Many ( I think more and more )scientist do not believe in the evolution theory and there are many good books about the "myths of Darwin".
I'm sure many don't, but the idea that this number is increasing I think is only your wishful thinking. Since theory is a scientific attempt to interpret the factual data observed, I'm sure many scientists will disagree with any theory. That, however, doesn't change the fact that evolution is generally recognized by the scientific community as the most acceptable explanation, based on the facts we can observe now, of how life as we know it developed.
The evolution theory is a contradiction to the teaching of the church and her Tradition, and the Holy Fathers weren't against science but they did not accept anything contrary to Holy Scripture or the Tradition of the Church. ( they were not afraid of being contrary to the science of their time !)
That, however, is not the issue today. The question many here ask is, "How would the Fathers respond to the science of today
, since this is, in so many ways, different from the science of their day?"
St. Basil the great:
We are proposing to examine the structure of the world and to contemplate the whole universe, not from the wisdom of the world, but from what God taught His servants when he spoke to him in person and without riddles.
Very well and good, but what have you to say of this quote from St. Paul's Epistle to the Romans
? "Ever since the creation of the world His invisible nature, namely, His eternal power and deity, has been clearly perceived in the things that have been made.
" (Romans 1:20) Cannot the scientific study of creation be another means to knowing the nature of God?
(there are many others)
Merely saying this with the intent of making your argument sound strong doesn't convince us of anything.
"Whoever says Adam, the first man, was created mortal, so that, whether he sinned or not, he would have died a bodily death, that is he would have departed from the body, not as a punishment for sin but by necessity of his nature: let him be anathema" (Council of Carthage, 418).
Evolutionary theory properly understood, in that it cannot touch upon the supernatural works of a supernatural God, doesn't prohibit God from creating an immortal being via the process of evolution.
Instead of looking from an orthodox point of view on the whole evolution question, people here are looking from a secular "scientific" point of view on Genesis.
I guess science, like anything truly sacred, can be made secular, but, to my understanding, the pioneers of the modern scientific method were largely Christians who sought to know God better through a study of nature and its workings. Therefore, you cannot call science a secular pursuit in and of itself.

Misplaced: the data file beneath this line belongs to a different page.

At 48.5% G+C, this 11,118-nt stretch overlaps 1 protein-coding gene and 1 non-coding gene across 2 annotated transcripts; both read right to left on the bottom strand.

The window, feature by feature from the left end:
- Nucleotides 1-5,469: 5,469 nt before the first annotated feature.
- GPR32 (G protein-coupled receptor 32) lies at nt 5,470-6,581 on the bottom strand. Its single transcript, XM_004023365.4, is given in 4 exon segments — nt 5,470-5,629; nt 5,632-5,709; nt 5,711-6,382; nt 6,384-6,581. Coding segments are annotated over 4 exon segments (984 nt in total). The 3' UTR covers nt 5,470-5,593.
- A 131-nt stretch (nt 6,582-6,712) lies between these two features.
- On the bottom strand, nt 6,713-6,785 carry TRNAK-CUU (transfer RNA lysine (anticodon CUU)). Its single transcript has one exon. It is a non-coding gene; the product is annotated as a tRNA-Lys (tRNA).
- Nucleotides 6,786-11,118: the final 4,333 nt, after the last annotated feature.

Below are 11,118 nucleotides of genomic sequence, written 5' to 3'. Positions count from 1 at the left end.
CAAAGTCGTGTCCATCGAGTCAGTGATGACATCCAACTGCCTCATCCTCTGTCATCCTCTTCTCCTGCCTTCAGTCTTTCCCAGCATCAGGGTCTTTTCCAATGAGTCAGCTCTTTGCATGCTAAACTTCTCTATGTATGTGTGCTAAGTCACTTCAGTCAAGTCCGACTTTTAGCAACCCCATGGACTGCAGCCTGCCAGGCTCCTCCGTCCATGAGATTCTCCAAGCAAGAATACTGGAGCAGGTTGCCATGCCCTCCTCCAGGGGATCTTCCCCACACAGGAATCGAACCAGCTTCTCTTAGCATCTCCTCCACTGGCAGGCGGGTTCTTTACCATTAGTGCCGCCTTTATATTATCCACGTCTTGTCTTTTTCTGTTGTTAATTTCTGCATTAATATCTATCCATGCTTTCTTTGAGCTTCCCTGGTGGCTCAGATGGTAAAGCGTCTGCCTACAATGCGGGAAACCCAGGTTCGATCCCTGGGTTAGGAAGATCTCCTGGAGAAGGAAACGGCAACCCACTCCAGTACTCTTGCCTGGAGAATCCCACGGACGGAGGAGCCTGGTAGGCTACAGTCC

Our "teachers" are the Holy Fathers of old and of course also the modern, and not some atheists, occultists and pseudo scientists.
Not all scientists are atheists, occultists, or quacks. Would you level such a charge against our own poster and resident professor of biology, Heorhij
When you accept the theory of evolution ( or every part of ) you can not accept the teaching of the church and the Holy Fathers ( even when you interprete Genesis allegorical).
Biological Evolutionism by Constantine Cavarnos ( includes a critique of the great St. Nectarios of Pentapolis)
Darwin on Trial by Philipp E Johnson, this book was called the book that makes Evolution "furious".
Scientific Creationism by Henry M Morris
Shattering the Myths of Darwinism by Richard Milton ( molecular biologist) he also calls into question the myths of radiometric dating.
Evolution; A Theory in Crisis by Michael Denton
Not by chance ! Shattering the Modern Theory of Evolution by Dr. Lee Spencer an israeli biophysicist.
......and many others...I know some from the University of Paris.....
The fact that many scientists don't accept evolutionary theory, again, does not invalidate the theory altogether. The disagreement just goes to prove that evolution is indeed a theory and not established fact. (Heck, we have scientists who disagree with Einstein's theories of relativity, but that doesn't cast his theories into disrepute.) Like you, even though I accept evolution as a plausible theory, I recognize evolution as merely a theory, and I bristle when I hear it proclaimed as proven, irrefutable fact. There are certain aspects of the theory of evolution that I find hard to accept personally, and even for religious reasons, but I certainly don't see creationism or intelligent design theory as valid substitutes--creationism was born out of Protestant Fundamentalist fear-mongering, and intelligent design is really a quasi-religious philosophy that cannot be verified or falsified by the scientific method.